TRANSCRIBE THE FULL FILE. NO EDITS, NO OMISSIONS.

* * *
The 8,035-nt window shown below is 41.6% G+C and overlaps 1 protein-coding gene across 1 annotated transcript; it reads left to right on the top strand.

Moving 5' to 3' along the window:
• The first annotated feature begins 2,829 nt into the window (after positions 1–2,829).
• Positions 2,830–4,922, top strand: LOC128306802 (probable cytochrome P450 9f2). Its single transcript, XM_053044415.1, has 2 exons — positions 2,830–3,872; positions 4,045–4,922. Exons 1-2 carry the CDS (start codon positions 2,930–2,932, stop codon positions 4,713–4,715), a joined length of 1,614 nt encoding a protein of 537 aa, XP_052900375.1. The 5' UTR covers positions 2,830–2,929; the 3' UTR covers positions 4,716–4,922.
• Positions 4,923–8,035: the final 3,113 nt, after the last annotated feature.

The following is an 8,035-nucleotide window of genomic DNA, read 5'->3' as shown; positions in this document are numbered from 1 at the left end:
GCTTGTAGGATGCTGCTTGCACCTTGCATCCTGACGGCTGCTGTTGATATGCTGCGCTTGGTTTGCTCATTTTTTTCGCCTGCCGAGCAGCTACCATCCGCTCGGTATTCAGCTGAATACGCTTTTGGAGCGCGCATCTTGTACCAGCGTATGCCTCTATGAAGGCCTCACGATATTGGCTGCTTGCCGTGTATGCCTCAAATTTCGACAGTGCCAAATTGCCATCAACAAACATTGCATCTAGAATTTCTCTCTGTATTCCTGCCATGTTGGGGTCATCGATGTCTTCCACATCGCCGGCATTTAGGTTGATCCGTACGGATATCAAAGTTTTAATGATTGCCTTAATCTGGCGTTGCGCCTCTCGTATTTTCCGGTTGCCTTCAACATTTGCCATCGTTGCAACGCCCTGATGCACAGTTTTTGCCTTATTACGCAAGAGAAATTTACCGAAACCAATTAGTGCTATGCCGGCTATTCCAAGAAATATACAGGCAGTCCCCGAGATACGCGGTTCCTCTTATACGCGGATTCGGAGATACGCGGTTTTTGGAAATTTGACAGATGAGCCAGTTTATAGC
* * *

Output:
The 8,035-nt window shown below is 41.6% G+C and overlaps 1 protein-coding gene across 1 annotated transcript; it reads left to right on the top strand.

Moving 5' to 3' along the window:
• The first annotated feature begins 2,829 nt into the window (after positions 1–2,829).
• Positions 2,830–4,922, top strand: LOC128306802 (probable cytochrome P450 9f2). Its single transcript, XM_053044415.1, has 2 exons — positions 2,830–3,872; positions 4,045–4,922. Exons 1-2 carry the CDS (start codon positions 2,930–2,932, stop codon positions 4,713–4,715), a joined length of 1,614 nt encoding a protein of 537 aa, XP_052900375.1. The 5' UTR covers positions 2,830–2,929; the 3' UTR covers positions 4,716–4,922.
• Positions 4,923–8,035: the final 3,113 nt, after the last annotated feature.

The following is an 8,035-nucleotide window of genomic DNA, read 5'->3' as shown; positions in this document are numbered from 1 at the left end:
GCTTGTAGGATGCTGCTTGCACCTTGCATCCTGACGGCTGCTGTTGATATGCTGCGCTTGGTTTGCTCATTTTTTTCGCCTGCCGAGCAGCTACCATCCGCTCGGTATTCAGCTGAATACGCTTTTGGAGCGCGCATCTTGTACCAGCGTATGCCTCTATGAAGGCCTCACGATATTGGCTGCTTGCCGTGTATGCCTCAAATTTCGACAGTGCCAAATTGCCATCAACAAACATTGCATCTAGAATTTCTCTCTGTATTCCTGCCATGTTGGGGTCATCGATGTCTTCCACATCGCCGGCATTTAGGTTGATCCGTACGGATATCAAAGTTTTAATGATTGCCTTAATCTGGCGTTGCGCCTCTCGTATTTTCCGGTTGCCTTCAACATTTGCCATCGTTGCAACGCCCTGATGCACAGTTTTTGCCTTATTACGCAAGAGAAATTTACCGAAACCAATTAGTGCTATGCCGGCTATTCCAAGAAATATACAGGCAGTCCCCGAGATACGCGGTTCCTCTTATACGCGGATTCGGAGATACGCGGTTTTTGGAAATTTGACAGATGAGCCAGTTTATAGC